After the 'interesting times' with the two dresses I could fix, there came the fixing of the pattern so I could remake Lindsay's dress...
|Here you can see the front of the pattern. Very nice it is, too. The view we are aiming for is the yellow one in the middle.|
|The back of the envelope, showing drawings of all the back views and the yardage. Note the complete lack of lining yardage for the view we are doing, C!|
|This is the pattern chart from the instructions. There's another one on the envelope that has the same sizes on it... I'm still puzzled as to why the dresses were cut out so much too small.|
|Here you can see how much was chopped off the left side of the front at the top|
|And the mess made at the bottom of the zip on the pattern If they were cut to this profile, no wonder they were so lumpy at the bottom of the zips!|
|I am puzzled as to why there were so many pin holes in the pattern. It was only used 3 times, but looks like it was re-pinned half a dozen times for each dress!|
|Here's the top right hand side, clearly cut on the size 14 line!|
|Pattern restoration! The left side restored before re-sizing to the correct size.|
Before we go any further, let me just show you the problem we faced with the sizes of these dresses: I say 'we' because it was as much a problem for the girls trying to wear them as it was for me sorting them out! The following is a table of the girls measurements, and the sizes needed for each of them:
|Bust||waist||Hip||finished length||pattern size needed||Pattern cut out size|
|Lindsay||39 3/4"||33"||39"||60 1/2 "||16-18||12-14|
My instinct would have been to cut them all out on an 18-20 pattern size, and take those I needed to in at the hips... There is a valuable lesson here in buying and cutting pattern sizes according to measurements rather than according to ready to wear dress size!
Having just cut Lindsay's dress out, I have discovered another interesting thing... While I was doing the initial fittings, I noticed that some of the straps were cut out on the bias, and a bit twisted. I thought then that instinct would lead me to cut them out on the straight grain to avoid this phenomenon. I find that the strap pattern piece, obviously used, has the grain line down the middle of it. They should be cut on the straight grain! Why were some cut on the bias? Lindsay's original dress has one straight grain strap and one bias cut strap!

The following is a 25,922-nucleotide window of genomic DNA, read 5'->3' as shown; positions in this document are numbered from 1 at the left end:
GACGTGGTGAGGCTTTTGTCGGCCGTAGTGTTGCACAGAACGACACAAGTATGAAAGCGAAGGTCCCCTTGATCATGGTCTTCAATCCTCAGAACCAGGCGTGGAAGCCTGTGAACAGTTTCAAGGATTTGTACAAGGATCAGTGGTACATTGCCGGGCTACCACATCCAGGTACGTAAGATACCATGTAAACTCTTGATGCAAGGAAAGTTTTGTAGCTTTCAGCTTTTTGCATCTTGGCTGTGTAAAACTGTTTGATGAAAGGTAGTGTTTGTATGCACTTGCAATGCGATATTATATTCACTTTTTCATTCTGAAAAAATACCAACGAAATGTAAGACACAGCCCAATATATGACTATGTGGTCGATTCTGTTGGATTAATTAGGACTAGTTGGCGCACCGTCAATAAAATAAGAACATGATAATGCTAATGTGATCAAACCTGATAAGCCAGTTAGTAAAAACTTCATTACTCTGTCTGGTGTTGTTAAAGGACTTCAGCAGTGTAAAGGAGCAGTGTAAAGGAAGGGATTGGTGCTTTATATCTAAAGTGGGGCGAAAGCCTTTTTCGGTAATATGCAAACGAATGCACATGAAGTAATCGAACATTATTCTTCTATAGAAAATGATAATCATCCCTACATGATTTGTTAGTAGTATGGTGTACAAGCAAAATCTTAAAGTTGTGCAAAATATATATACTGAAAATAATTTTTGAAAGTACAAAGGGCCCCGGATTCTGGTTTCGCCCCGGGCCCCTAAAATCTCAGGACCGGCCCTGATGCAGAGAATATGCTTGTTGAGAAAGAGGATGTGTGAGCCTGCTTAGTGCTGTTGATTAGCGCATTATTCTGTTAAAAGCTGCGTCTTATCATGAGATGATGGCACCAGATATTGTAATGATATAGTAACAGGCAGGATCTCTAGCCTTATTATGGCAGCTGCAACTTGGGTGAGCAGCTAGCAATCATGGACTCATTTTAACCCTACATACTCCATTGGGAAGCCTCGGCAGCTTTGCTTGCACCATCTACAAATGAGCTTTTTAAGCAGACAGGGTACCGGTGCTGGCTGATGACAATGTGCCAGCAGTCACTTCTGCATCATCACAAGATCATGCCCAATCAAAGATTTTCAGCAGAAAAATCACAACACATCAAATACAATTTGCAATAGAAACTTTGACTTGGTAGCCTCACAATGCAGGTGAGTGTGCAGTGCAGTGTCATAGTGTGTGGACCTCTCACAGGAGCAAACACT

Ho hum! On with the dance! Here come some interesting cutting out points...
|The whole of the pattern front, once altered|
|The altered top of the pattern...|
|...and the extra added to the hem, which did not appear to have been added the first time a dress was made for Lindsay, despite her requirement for a finished length of 60.5", rather than the patterns finished length of 57".|
|Some extra added to the top of the back.|
|And some more added to the hem so it matched the front!|
|To fit the extended pattern piece on the fabric (even though it was 60" wide), I had to let part of the facing fall off the top. This is no problem as I will just add a little later and it won't show as it will be hidden under the arms on the inside.|
|See how the front hem just fits on the fabric? I really didn't want to piece this where it would show!|
|Kate's patent table extension in use!|
|A couple of eccentric fabric weights!|
|Finding the true bias! Quilting rulers have some additional uses! There are some really useful bias lines on this one!|
|The front fully on the table. There are big triangular spare bits at the side of the pattern pieces, and I rolled them loosely and pinned them so that they didn't hang down and drag at the cloth on the table and distort it.|
|The extension table in use again! See, I said quilting rulers have more than one use! This is far better than moving a whole pattern piece for a small corner.|
|This is how the back interfacing should be put in: applied to the dress piece. The other dresses have it applied to the facing.|
|Some under-stitching to keep the facing from rolling to the outside. This is stitched through all layers of facing and seam allowance, after clipping, and then pressed flat.|
I cut the back out completely before repositioning the front to cut it out. I'm glad we got the extra fabric as it meant that I could cut the two pieces out on 'opposite lock' as it were, thus hoping to eliminate some of the twist generated in the other two dresses!
Basting will happen after lunch, with a fitting scheduled for 3:30 pm. today. Let's see how we get on!
This page is turning out to be something of a saga, but I think folk will find the information here useful.
Well, it fits just fine! I had a leeeetle bit of trouble setting up the serger for 2 thread stitching... It's not something I do often, and I couldn't remember which way up the widget went and couldn't find the manual! Once I got it all set up, and tested on some scraps, I got a nice neat result.
|On slippery bias cut stuff like this I like to baste seams. I do this with a fine two ply silk thread as it's very light and doesn't leave marks if you press it. This is my lovely Empress Mills thread. You can find their details on the Fabric List.|
|This is where I do a lot of handwork! I like to stand up with the work supported at waist height. The ironing board helps stuff not to slide onto the floor!|
|Here's the front drape: this looks much better than the tight tops of the other dresses. Making them the right size according to a correct set of measurements is half the battle.|
|The zip is in nicely! This is easier than it is with a seam sewn by someone else!|